Drought could reverse drop in Nevada tree beetles

Aug 11, 2014

Scientists say there's been a significant reduction in the amount of Nevada forest under assault from bark beetles and similar bugs, but they fear lingering drought will further weaken trees and make them more susceptible to future attacks.

Nevada Division of Forestry forest health specialist Gene Phillips says aerial surveys show populations of the tree-killing insects plummeted across the state last year compared to 2012—from 500,000 acres to only about 50,000.

"These are some pretty dramatic decreases," Phillips told the Reno Gazette-Journal.

The trend was seen with the Pinyon Engraver beetle, also called the Ips, which infested some 12,000 acres of forest across Nevada in 2012. Last year, surveys concluded only about 2,500 acres were infested, a drop of more than 80 percent.

Infestation by mountain pine beetles—which have decimated forests in Colorado, Idaho, Montana and British Columbia—also dropped significantly in Nevada, down from 3,650 acres to 1,100, Phillips said.

The most dramatic reduction, nearly 90 percent, came in the amount of land under assault by the Pinyon needle scale, a pinhead-sized critter shaped like a bean. That infestation fell from an estimated 487,000 acres to only 49,000.

Phillips said it's most likely part of a normal cycle that produces booms and busts in insect populations.

Significant overpopulation of an insect species is often followed by a crash in numbers, he said. Big beetle populations can result in spikes in the number of natural predators like wasps, which then whittle down beetle numbers.

"Insect outbreaks are very cyclical," Phillips said. "They increase dramatically and they decrease dramatically. They increase and then they crash."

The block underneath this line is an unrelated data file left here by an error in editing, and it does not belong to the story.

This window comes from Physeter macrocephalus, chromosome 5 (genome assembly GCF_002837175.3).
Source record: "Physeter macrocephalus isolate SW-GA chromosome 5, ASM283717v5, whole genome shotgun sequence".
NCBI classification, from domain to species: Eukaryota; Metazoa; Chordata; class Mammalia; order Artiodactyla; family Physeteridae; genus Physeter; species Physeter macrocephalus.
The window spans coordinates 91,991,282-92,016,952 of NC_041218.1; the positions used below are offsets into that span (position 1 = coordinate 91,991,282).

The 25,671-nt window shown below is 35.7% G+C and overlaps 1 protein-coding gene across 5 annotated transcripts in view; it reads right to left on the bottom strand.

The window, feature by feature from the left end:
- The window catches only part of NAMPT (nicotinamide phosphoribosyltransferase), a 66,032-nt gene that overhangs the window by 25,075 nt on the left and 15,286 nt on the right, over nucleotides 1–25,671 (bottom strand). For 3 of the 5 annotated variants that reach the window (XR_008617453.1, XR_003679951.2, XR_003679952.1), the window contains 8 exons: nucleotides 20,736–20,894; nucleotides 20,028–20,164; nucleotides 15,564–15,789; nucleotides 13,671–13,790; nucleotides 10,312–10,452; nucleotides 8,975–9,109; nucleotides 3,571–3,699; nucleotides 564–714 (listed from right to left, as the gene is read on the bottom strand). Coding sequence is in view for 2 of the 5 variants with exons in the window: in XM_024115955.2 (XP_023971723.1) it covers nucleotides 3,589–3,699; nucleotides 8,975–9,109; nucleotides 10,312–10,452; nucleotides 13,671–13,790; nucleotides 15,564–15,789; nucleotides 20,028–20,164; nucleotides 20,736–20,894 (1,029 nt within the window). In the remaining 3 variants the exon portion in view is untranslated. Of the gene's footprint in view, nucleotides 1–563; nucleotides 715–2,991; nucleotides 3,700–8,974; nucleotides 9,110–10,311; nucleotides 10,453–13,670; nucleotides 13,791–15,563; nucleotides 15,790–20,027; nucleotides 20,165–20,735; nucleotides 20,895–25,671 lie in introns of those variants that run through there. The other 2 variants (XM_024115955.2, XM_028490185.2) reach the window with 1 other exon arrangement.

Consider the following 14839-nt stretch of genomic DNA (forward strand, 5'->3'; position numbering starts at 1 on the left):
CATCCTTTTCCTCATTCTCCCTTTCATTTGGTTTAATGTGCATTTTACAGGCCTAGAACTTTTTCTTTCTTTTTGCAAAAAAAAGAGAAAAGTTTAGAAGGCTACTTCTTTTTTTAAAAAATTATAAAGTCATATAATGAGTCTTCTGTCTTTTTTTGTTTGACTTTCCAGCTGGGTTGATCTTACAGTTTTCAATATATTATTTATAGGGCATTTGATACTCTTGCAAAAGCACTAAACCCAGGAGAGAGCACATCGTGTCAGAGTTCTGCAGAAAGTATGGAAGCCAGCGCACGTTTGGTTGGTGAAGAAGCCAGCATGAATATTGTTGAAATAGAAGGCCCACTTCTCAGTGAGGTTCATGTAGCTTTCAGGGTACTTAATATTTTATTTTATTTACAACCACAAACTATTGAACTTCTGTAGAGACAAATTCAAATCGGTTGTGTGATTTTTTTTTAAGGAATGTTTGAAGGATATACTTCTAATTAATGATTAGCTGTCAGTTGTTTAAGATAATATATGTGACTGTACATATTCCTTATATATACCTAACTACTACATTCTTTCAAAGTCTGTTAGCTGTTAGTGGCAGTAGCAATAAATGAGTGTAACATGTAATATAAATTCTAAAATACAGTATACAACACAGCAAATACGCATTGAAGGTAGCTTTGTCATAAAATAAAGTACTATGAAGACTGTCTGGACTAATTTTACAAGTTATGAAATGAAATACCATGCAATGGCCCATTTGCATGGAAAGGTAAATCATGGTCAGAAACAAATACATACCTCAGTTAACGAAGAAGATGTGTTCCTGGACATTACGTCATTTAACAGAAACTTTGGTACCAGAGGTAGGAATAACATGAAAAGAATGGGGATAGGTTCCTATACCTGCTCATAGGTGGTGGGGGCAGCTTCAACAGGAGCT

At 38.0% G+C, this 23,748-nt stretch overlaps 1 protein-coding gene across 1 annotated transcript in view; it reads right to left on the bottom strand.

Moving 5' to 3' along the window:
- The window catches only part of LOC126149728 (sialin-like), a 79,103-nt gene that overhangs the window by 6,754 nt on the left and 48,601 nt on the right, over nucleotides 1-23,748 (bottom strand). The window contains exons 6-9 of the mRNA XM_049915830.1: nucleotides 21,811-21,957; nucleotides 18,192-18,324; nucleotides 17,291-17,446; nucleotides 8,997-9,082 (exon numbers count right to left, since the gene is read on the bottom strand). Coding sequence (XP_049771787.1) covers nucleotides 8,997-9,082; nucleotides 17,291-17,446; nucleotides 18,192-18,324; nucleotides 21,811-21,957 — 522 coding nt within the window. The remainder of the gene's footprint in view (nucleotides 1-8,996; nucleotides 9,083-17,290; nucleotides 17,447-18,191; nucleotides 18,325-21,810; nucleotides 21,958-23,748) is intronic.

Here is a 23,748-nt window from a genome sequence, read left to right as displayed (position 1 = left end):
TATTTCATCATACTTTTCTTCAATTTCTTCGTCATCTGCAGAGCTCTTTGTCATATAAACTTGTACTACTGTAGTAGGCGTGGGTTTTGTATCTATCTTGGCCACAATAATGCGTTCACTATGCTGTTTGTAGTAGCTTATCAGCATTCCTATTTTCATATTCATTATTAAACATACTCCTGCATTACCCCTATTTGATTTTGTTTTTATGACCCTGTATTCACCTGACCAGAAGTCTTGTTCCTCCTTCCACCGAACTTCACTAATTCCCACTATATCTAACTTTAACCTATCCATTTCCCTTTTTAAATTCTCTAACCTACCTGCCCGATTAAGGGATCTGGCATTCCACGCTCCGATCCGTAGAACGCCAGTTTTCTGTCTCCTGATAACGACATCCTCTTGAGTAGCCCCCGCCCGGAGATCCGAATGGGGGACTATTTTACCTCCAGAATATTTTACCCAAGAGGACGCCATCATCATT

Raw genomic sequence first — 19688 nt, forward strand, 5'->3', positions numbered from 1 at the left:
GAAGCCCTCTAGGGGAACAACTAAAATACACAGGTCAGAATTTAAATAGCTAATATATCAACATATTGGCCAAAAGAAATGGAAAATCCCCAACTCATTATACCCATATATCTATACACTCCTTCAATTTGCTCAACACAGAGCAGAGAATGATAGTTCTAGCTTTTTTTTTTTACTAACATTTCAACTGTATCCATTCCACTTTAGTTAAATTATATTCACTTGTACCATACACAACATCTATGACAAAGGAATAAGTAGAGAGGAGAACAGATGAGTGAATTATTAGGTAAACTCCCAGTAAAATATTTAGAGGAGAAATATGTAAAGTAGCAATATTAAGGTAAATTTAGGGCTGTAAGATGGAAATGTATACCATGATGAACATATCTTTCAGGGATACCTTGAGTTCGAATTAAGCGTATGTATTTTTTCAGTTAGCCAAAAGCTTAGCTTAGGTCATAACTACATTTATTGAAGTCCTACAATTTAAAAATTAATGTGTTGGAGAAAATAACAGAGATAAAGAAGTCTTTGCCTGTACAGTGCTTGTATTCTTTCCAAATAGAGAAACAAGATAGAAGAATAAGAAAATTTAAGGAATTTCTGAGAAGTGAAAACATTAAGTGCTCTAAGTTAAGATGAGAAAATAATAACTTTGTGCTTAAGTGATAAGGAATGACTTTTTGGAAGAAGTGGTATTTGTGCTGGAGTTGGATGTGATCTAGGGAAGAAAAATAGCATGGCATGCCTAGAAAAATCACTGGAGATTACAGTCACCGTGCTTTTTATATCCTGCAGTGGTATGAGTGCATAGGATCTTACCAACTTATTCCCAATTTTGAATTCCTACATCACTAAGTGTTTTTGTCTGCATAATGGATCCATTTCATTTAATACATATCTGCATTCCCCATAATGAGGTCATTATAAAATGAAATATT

The biggest concern is that a 3-year-old drought may continue, stressing already-stressed trees to make them more susceptible to insect attack.

"It doesn't mean we might not see a dramatic increase this year," Phillips said. "If this drought continues, all tree species in Nevada are going to continue to be stressed and sense that. That's when they get going."

Healthy trees can easily fend off attacks by a limited number of bark beetles by secreting resin and essentially booting the bugs out of their bark. But when trees are stressed by drought, their defense mechanisms are weakened. Beetles can then attack successfully and while doing so, secrete perfume-like pheromones that attract hordes of more aggressive beetles than can overwhelm trees relatively quickly.

Drought has resulted in huge spikes in beetle populations and widespread tree die-offs before, said Gary Blomquist, a biochemist at University of Nevada, Reno who has studied beetle pheromones.

The extensive drought the Reno-Tahoe area experienced from 1987 to 1994 resulted in nearly a third of the in the Lake Tahoe Basin being killed by beetles, Blomquist said.

That beetle infestation didn't peak until the had lasted four to five years, he said.

"We've actually been very fortunate in this area. We haven't seen that much in the Sierra yet," Blomquist said. "We're going to see more of them."

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